And Irvine, on one point I agree with you. Certainly all of this is how we deal with the reality of our impending deaths. The issue isn't so much that we're coping via the hope of grace (or karma or whatever esle) as it is whether we may be right that there is something else beyond this span of 70-90 years (if we're lucky) or if indeed there is no hope at all beyond what we've got in front of us. As long as our beliefs about what may come after POSTIVELY affect what we do with what we KNOW we have--this moment, then I don't see a problem.
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Old 11-10-2007, 11:42 PM   #65
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I appreciate your points. I don't know that I want someone who is genuinely remorseful and changed be punished for all time. But, yeah, I want some kind of accountability. Wanderer make a good point a while back. Who is God to forgive the harm one does another? That doesn't belong to Him.
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Old 11-10-2007, 11:46 PM   #66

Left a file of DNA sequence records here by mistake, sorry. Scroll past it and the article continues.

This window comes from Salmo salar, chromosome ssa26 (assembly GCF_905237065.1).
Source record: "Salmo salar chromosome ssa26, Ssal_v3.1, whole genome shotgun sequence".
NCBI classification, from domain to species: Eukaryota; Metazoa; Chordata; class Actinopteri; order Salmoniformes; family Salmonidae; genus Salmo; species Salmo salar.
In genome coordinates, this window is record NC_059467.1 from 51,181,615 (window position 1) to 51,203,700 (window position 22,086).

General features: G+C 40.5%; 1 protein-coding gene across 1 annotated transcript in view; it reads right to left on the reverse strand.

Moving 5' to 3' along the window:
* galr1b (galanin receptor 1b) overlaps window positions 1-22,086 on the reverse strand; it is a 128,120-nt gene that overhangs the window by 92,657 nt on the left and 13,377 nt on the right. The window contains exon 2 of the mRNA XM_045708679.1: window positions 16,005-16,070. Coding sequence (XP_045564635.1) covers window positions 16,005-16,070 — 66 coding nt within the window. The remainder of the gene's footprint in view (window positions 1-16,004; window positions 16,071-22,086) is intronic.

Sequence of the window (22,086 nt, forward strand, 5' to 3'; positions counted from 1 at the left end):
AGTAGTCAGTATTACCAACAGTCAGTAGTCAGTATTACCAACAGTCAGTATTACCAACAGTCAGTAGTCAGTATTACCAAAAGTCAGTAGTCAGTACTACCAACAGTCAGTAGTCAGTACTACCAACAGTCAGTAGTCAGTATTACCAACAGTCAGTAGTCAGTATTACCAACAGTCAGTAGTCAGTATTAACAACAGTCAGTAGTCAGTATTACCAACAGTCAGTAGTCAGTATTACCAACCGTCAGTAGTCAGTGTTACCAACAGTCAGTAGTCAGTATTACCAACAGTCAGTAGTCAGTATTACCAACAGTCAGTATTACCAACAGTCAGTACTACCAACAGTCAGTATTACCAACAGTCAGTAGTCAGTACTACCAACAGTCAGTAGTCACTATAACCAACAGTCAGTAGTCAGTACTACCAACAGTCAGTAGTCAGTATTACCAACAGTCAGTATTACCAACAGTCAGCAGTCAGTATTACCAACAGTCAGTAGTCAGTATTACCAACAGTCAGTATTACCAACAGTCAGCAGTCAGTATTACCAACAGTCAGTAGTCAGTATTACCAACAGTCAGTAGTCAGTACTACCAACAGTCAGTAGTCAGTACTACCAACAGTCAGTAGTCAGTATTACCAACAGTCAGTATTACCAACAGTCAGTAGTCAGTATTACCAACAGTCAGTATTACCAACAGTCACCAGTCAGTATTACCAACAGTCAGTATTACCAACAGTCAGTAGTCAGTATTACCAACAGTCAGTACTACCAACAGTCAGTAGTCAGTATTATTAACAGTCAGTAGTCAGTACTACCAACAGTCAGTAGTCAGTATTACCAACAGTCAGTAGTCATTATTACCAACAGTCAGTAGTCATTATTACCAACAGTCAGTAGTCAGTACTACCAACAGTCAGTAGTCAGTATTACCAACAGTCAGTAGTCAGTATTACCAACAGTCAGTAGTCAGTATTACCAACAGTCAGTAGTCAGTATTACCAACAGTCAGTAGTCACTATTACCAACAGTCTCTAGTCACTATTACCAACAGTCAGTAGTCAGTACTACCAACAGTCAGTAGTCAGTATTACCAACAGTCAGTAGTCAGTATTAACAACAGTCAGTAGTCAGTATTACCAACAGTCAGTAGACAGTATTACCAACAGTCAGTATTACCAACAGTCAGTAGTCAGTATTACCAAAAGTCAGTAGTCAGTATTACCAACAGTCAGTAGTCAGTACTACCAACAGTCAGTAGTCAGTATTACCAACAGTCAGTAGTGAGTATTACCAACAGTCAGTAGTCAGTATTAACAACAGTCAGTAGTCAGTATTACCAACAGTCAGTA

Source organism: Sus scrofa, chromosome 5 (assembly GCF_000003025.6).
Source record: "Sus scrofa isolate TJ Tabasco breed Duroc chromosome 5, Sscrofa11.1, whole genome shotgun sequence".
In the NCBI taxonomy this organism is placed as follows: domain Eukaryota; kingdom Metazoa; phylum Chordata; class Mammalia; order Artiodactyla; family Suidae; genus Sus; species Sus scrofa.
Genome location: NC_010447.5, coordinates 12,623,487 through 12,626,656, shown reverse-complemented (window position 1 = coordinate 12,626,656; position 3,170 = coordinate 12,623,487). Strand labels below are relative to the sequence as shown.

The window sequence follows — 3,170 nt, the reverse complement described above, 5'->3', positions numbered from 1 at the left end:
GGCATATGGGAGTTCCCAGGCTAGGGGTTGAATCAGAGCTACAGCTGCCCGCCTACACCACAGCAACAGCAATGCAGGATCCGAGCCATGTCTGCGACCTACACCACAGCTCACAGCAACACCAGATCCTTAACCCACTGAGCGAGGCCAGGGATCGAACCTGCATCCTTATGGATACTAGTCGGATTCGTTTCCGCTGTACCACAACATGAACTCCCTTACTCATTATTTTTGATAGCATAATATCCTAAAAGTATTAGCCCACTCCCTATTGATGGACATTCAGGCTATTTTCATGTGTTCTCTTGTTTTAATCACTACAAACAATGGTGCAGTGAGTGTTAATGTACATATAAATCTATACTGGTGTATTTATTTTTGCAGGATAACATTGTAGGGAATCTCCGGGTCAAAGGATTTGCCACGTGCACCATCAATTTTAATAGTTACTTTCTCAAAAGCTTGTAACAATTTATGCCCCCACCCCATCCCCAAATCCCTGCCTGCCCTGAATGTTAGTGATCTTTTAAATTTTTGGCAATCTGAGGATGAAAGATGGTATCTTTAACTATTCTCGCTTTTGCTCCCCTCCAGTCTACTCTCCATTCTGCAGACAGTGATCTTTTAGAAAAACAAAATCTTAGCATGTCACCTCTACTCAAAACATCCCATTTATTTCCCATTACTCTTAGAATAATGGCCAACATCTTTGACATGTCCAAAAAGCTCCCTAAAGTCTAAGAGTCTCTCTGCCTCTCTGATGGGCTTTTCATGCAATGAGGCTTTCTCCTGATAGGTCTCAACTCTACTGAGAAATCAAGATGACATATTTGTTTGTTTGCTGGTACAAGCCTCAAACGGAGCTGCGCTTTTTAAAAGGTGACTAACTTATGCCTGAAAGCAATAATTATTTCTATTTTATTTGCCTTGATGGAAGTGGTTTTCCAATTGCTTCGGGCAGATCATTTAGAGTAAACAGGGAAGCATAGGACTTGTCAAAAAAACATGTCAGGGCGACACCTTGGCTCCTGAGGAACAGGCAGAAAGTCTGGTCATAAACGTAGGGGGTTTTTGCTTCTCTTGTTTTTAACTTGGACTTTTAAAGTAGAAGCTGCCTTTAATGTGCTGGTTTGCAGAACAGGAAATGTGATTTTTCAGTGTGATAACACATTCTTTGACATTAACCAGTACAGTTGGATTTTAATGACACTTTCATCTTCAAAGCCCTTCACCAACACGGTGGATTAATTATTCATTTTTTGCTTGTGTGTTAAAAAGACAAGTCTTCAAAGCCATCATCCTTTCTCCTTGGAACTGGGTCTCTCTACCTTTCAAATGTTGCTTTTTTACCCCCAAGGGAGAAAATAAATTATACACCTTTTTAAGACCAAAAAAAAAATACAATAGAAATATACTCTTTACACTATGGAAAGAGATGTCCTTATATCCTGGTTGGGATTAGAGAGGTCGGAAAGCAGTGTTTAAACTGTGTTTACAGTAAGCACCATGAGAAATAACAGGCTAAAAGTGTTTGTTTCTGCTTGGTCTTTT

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but..in Christian theology..the harm does.
We are created by God and therefore owned by God. As the owner and creator of humans, He has the power to forgive the harm done to or by one of his human creations.
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Old 11-10-2007, 11:51 PM   #67
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There we part.

Although I once believed, perhaps this is the reason I no longer do. I understand the theology. I no longer buy into it. I'm not trying to challenge anybody else's beliefs. The older I've gotten, the more humanist I've become, the less theistic.
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Old 11-11-2007, 07:19 AM   #68
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I really, really should stay out of these discussions. For my own sake.
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Old 11-11-2007, 08:10 AM   #69
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I really, really should stay out of these discussions. For my own sake.
No, you really shouldn't stay out of these discussions. . .for our sakes
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Old 11-11-2007, 08:49 AM   #70
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Thank you for your warm and appreciated welcome while I sort all of this out for myself. I cannot reconcile humanity with the theology I hear so I cannot go there. From the time I was young to now, I always looked for the commonalities between man and God. What was the meeting point? And I always thought that there was a meeting point beyond being a creation. I always speculated that humanity was the conscience of God and we are valuable not because we are to love God but we are to challenge him. If there is a God, that seems true to me.